Children’s art can generally be broken down into two different categories: PROCESS and PRODUCT.
So, what is the difference between process art vs. product art? And why does this difference matter?
What is the difference between process art and product art?
The quick answer to this question is that with process art, the value is in the experience of creating the artwork and exploring materials and techniques.
In contrast, with product art the value is in the final result rather than in the experience of producing it.
With process art:
- There are few, if any, directions to be followed
- There is no right or wrong way to do the project
- Children focus on creatively exploring the materials, tools, and techniques
- Every finished product will look different
- The role of the adult is to encourage and support children’s creative process
With product art:
- There are step-by-step instructions that must be followed
- There is one right way to do the project
- Children focus on getting the final product to look right
- Every finished product will look essentially the same
- The role of the adult is to ensure children’s final product is done correctly
I am not denying that there is value in having children create art as a product. Some benefits include learning how to follow multi-step directions and developing fine motor skills like tracing and cutting.
However, product-oriented art does little to stimulate playful creativity. Nor does it give children opportunities to think outside the box and try new things.
So today I’m going to talk about the value of process-oriented art for children.
Why are process-oriented art experiences important for children?
Process-oriented art experiences, by their very nature, facilitate exploration, creativity, and relaxation. They stimulate out-of-the-box thinking and can lead to new discoveries – qualities we need to nurture in our future leaders and innovators!
Process-oriented art facilitates self-expression and encourages children to make connections to the world around them. When children engage in art as a process, they have opportunities to predict, plan, compare, and problem solve. They also get to feel a sense of ownership and pride in their original creations.
Tips for engaging children in art as a process
You do not have to follow all of these tips every single time, but these are some great guidelines to keep in mind when giving your children opportunities to engage in process-oriented art experiences.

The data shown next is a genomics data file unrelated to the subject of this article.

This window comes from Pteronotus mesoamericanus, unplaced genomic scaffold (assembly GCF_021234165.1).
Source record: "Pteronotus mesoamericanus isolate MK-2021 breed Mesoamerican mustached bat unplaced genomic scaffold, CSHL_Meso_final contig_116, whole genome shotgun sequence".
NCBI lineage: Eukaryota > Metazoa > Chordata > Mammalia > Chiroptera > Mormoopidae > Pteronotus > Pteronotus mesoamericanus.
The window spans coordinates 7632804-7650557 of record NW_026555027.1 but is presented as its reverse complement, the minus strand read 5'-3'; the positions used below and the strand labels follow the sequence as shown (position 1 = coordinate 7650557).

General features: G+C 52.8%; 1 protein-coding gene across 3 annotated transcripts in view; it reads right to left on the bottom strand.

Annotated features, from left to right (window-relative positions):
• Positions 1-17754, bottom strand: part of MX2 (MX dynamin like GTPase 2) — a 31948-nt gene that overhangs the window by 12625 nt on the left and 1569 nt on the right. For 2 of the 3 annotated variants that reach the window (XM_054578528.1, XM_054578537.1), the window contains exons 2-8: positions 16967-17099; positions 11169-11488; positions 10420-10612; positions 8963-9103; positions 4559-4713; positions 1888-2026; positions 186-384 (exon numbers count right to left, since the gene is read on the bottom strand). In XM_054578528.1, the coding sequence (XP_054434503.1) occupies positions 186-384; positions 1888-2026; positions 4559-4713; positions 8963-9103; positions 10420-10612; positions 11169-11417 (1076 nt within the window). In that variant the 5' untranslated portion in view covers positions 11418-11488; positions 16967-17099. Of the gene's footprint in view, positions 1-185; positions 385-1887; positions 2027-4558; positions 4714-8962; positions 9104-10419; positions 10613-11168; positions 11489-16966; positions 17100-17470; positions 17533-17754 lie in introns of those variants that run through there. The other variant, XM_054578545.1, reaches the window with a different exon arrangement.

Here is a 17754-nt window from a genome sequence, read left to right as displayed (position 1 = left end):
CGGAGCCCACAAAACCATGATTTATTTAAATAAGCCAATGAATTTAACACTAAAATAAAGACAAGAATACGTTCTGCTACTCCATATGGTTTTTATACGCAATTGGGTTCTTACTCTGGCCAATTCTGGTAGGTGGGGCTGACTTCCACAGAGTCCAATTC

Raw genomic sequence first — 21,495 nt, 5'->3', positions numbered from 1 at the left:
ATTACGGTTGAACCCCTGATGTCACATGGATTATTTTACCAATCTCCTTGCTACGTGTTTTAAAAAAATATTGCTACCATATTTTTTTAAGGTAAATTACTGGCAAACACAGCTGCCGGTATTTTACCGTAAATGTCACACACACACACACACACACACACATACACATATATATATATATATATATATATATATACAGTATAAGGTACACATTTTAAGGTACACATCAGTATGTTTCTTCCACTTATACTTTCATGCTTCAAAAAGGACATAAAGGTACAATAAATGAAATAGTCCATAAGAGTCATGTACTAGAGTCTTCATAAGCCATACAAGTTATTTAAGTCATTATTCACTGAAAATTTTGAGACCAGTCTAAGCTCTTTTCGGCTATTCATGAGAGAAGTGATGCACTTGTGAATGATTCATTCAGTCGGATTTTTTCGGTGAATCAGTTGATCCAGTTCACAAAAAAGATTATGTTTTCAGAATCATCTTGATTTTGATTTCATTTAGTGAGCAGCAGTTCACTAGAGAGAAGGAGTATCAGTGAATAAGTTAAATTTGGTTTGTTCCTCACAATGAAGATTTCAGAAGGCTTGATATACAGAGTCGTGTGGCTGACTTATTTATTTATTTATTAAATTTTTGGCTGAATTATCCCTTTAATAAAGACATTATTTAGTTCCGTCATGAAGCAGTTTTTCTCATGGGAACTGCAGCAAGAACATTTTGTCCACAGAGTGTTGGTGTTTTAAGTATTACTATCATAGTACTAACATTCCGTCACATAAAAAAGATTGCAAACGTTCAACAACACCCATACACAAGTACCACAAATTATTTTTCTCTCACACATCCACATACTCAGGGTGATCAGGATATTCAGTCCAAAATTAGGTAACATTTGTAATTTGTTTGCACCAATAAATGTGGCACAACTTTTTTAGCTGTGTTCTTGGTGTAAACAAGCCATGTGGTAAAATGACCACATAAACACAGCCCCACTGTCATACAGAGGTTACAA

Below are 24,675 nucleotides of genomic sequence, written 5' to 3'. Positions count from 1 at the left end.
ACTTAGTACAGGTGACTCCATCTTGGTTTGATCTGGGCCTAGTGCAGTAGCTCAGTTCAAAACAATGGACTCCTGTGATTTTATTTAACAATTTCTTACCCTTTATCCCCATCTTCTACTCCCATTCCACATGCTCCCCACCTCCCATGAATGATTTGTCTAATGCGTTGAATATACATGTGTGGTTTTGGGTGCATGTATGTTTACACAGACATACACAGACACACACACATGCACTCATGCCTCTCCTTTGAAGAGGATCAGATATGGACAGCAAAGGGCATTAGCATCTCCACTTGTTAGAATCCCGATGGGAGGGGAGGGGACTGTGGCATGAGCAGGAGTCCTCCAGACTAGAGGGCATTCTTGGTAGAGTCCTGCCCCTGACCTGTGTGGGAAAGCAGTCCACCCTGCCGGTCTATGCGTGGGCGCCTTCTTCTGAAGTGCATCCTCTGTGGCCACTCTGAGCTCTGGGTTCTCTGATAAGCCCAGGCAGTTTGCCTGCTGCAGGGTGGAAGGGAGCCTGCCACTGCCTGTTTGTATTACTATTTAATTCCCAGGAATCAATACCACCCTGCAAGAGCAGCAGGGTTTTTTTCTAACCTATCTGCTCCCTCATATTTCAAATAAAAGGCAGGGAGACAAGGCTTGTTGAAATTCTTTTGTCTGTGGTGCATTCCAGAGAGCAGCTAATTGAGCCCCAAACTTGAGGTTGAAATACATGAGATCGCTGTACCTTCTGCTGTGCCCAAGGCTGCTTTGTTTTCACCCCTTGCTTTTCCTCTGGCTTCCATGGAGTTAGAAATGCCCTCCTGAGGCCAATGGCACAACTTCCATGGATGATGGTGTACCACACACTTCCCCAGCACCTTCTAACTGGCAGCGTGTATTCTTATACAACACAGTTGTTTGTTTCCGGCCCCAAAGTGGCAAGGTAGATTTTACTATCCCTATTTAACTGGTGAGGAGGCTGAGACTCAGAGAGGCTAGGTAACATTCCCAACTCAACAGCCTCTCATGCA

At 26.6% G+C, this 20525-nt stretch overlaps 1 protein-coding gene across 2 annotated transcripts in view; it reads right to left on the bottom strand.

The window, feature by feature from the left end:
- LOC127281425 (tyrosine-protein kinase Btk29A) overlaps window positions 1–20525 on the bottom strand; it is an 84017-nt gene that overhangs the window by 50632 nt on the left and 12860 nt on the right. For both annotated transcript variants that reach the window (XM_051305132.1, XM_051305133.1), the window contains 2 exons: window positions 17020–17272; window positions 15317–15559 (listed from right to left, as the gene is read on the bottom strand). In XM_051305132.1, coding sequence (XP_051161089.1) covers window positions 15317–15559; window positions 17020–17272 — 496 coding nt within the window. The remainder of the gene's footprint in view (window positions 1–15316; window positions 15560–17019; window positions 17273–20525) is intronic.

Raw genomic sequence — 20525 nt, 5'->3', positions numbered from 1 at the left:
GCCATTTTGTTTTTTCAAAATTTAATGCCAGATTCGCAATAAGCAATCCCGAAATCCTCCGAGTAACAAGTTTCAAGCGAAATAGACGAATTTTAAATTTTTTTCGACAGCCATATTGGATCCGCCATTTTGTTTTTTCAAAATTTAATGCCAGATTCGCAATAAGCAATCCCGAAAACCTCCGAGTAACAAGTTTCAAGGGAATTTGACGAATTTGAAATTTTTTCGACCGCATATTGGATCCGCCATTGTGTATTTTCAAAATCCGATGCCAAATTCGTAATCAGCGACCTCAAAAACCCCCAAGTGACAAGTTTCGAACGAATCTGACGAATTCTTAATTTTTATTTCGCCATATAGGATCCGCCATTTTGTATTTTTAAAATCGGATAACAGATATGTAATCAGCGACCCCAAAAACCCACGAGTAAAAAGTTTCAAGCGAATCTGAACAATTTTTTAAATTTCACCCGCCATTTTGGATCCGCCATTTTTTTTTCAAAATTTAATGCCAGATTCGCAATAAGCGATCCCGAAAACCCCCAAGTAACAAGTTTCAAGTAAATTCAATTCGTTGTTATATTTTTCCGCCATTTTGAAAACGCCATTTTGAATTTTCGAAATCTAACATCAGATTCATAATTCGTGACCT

- Provide a variety of different materials for children to use (paper, ripped newsprint, paint, string, leaves, glue, buttons, glitter, markers, clay, tissue paper, etc.).
- Allow plenty of time for children to explore and create.
- Say “yes” to the creative ideas your children come up with for their artwork.
- When commenting on your children’s work, say things like “Tell me more about this,” “How might you use this material in your artwork?” and “How did you come up with that idea?”
- Teach techniques, not products. For example, teach children how they can use a tape resist technique to create lines in their art or how they can use a paint dripping technique to make splotches on their paper.
Not all art will be “wall worthy” – and that’s okay!
My children do a lot of art. Some of it is beautiful, and I jokingly refer to it as “wall worthy.” A lot of my kids’ artwork ends up on a wall somewhere in our home.
But sometimes they create art that doesn’t look “beautiful” at the end and I don’t put everything they make up on a wall. And that’s okay too.
When art is a process rather than a product, the value of the activity was in the making of the art rather than in the final product. The value is in the free exploration, creative process, and the hands-on experience.
Adults need to understand that simply doing art has intrinsic value, even if the final product isn’t something you’d want to hang on the wall or save in a scrapbook.
Process art activities
Here are just a few process-oriented art activities you may like to do with your children:
- Coffee filter chromatography
- Blow art monsters
- Watercolor painting on paper towels
- Painting with strings
- Leaf collages
- Aluminum foil paintings
- Recycled paper with nature accents
- Cut up art
- Cornstarch bead sculptures
- Tape resist watercolor painting
- Colored glue monsters
- Easy seed medallions
- Sun prints